5 Words for Bible Lovers to Know: Illumination
Do you sometimes hear words in Christian circles that are unclear or confusing? Oftentimes those words relate to the Bible itself: how it came to be, how it was put together, how God uses it, and more.
In our first post of this series, “Five Words Every Bible Lover Must Know,” we talked about revelation—about how God reveals Himself to us through Scripture. In the second post, we looked at inspiration—how God inspired the Scriptures. In the third, we looked at canonization—how the Bible was put together. In this article, we’ll talk about the fourth word: illumination.
Have you ever read a passage of the Bible and had no idea what it was about? Maybe it was God’s depiction of His covenant with Abram in Genesis 15, Naomi’s instructions to Ruth about approaching Boaz (Ruth 3), Jesus’ exhortation to lose our lives in order to save them (Matthew 16), or Paul’s writing about being seated with Christ in the heavenlies now (Ephesians 2).
Perhaps you have read and reread passages like these but still had no clue what they mean. I can assure you you’re not alone. Even though the Word is inspired and profitable, as Paul told Timothy in 2 Timothy 3:16, we still sometimes have a hard time grasping what God is saying through it. We need His help.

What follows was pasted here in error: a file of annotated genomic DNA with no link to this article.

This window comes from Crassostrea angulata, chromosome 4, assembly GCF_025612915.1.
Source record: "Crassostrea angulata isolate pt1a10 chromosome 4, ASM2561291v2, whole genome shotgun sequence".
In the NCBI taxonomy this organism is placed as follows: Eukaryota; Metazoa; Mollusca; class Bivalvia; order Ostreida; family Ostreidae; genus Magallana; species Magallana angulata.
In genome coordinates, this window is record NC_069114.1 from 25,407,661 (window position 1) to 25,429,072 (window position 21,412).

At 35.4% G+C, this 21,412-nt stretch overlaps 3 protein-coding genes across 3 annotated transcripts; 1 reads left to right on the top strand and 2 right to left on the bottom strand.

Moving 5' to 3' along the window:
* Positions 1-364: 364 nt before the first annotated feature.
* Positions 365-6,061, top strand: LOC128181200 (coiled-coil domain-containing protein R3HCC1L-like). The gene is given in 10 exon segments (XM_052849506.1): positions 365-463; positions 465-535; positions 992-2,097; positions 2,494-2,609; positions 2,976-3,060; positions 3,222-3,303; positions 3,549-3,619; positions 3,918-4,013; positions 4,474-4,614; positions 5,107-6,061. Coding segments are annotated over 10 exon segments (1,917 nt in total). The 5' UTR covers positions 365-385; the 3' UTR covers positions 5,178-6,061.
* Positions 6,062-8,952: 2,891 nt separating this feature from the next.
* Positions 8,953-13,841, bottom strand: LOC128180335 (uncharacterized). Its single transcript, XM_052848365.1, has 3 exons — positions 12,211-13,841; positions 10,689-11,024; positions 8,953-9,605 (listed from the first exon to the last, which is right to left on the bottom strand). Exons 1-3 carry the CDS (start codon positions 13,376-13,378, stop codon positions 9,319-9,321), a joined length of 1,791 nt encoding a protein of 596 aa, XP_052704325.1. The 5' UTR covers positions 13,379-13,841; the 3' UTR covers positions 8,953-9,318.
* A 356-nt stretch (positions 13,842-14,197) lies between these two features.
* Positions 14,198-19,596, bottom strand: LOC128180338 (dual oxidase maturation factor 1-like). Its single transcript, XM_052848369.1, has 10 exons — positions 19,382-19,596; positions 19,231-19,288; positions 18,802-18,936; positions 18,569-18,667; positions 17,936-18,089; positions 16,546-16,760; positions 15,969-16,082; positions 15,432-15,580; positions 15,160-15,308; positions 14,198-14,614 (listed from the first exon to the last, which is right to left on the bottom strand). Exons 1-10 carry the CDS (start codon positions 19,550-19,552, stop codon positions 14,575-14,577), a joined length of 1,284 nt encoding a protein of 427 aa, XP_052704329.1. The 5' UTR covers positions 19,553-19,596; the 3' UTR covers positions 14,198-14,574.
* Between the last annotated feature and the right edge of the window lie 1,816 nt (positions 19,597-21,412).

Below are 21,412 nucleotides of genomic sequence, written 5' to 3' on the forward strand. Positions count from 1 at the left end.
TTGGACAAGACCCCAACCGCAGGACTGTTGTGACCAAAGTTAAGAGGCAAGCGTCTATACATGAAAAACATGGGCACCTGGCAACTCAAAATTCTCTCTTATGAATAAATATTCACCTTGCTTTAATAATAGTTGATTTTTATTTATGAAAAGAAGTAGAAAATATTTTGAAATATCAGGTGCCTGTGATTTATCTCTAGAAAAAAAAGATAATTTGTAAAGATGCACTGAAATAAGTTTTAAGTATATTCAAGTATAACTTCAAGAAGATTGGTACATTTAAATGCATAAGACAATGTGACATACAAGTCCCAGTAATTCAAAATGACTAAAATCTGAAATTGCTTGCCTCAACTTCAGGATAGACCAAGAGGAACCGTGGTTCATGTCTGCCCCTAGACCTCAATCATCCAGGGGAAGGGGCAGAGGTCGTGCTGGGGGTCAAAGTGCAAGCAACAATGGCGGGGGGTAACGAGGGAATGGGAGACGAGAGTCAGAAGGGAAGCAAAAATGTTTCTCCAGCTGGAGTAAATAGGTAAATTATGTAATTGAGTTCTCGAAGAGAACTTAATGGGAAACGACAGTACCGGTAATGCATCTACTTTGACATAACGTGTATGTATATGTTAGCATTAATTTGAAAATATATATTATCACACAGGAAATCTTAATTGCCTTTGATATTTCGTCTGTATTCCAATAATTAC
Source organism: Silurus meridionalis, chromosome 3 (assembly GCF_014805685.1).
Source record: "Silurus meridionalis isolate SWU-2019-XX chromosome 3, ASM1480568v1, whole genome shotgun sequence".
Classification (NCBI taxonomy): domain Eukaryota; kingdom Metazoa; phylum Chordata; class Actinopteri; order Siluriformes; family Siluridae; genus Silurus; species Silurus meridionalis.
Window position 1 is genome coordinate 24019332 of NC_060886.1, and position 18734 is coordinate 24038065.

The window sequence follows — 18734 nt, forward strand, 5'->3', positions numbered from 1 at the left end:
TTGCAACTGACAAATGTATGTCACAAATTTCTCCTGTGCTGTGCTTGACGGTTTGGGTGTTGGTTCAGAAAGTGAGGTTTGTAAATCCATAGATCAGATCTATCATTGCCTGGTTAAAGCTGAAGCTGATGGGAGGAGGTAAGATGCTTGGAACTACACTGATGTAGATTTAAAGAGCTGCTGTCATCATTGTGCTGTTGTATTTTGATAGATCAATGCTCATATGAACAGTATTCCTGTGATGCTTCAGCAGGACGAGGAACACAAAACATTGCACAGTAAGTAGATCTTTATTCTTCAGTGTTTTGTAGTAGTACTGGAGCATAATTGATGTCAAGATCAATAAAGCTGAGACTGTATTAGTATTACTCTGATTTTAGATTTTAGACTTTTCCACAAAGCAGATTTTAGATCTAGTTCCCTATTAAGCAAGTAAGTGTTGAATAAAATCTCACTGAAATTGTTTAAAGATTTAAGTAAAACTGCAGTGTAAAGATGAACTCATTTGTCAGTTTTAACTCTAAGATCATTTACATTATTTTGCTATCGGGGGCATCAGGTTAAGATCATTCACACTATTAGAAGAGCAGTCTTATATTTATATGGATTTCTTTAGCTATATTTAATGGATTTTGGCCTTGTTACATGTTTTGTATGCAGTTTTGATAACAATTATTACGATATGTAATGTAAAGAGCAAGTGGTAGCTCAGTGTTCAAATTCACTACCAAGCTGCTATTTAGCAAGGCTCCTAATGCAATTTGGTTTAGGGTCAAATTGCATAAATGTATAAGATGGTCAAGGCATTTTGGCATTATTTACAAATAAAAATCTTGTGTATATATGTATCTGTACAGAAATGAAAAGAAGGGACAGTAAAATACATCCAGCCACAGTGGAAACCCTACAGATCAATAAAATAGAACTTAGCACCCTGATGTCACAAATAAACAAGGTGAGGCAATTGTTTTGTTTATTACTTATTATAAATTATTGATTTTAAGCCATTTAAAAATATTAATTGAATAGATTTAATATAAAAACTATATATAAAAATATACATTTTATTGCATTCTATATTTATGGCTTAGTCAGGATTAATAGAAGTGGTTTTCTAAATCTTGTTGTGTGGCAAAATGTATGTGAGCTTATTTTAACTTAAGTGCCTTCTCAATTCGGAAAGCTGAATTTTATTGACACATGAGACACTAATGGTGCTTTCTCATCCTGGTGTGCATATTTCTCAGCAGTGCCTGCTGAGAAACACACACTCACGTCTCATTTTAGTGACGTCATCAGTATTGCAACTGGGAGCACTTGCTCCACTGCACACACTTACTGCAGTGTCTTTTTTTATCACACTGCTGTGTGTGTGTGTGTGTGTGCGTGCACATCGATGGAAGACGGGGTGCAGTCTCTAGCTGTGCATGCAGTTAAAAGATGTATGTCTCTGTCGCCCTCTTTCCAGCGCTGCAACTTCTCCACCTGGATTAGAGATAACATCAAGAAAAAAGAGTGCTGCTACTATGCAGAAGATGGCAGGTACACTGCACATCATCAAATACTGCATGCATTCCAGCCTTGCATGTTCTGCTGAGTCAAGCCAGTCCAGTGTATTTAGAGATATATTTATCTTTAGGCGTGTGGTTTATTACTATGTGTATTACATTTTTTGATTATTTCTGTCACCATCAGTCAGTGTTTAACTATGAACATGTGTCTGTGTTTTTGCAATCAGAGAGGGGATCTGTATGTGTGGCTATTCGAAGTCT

One way the Holy Spirit ministers to and grows believers in Christ is by illuminating God’s Word.
"One way the Holy Spirit ministers to and grows believers in Christ is by illuminating God’s Word."
What is illumination? It literally means to turn on the lights. How does He do this?
- The Holy Spirit throws light on a passage by helping us understand its meaning.
For example, in the passage above in Genesis 15, God passes through the animals as a flaming torch. He made the covenant with Abram without requiring anything from him. We learn that God’s goodness and faithfulness had nothing to do with Abram’s being worthy—he wasn’t—and everything to do with God’s commitment to build up and bless a nation of people set apart for Himself.
- Not only does the Holy Spirit illumine Scripture, but He goes even further by helping us apply the Scripture to our lives.
As we think through what we see of God’s nature in Genesis 15, we also see where our own nature falls short. Like Abram, we aren’t worthy of God’s blessing. We know that His commitment to us is much more than ours could ever be to His.
This covenant with Abram is an early picture of God’s covenant of salvation with Christians. “It is by grace you have been saved, through faith—and this is not from yourselves, it is the gift of God—not by works, so that no one can boast” (Ephesians 2:8-9).
Abram couldn’t boast in God’s covenant and blessing, and neither can we boast in our salvation. The Holy Spirit helps us see that.
Illumination is a supernatural event. Next time you read something in the Bible and it confuses you, don’t let your first stop be a commentary. Don’t make the first stop even your pastor, as much as we treasure pastors and their impact in our lives.
Instead, start with the Holy Spirit and ask, “Lord, will You please show me what this means?”
And He will be more than happy to turn on the lights for you.
Phil Tuttle is president of Walk Thru the Bible.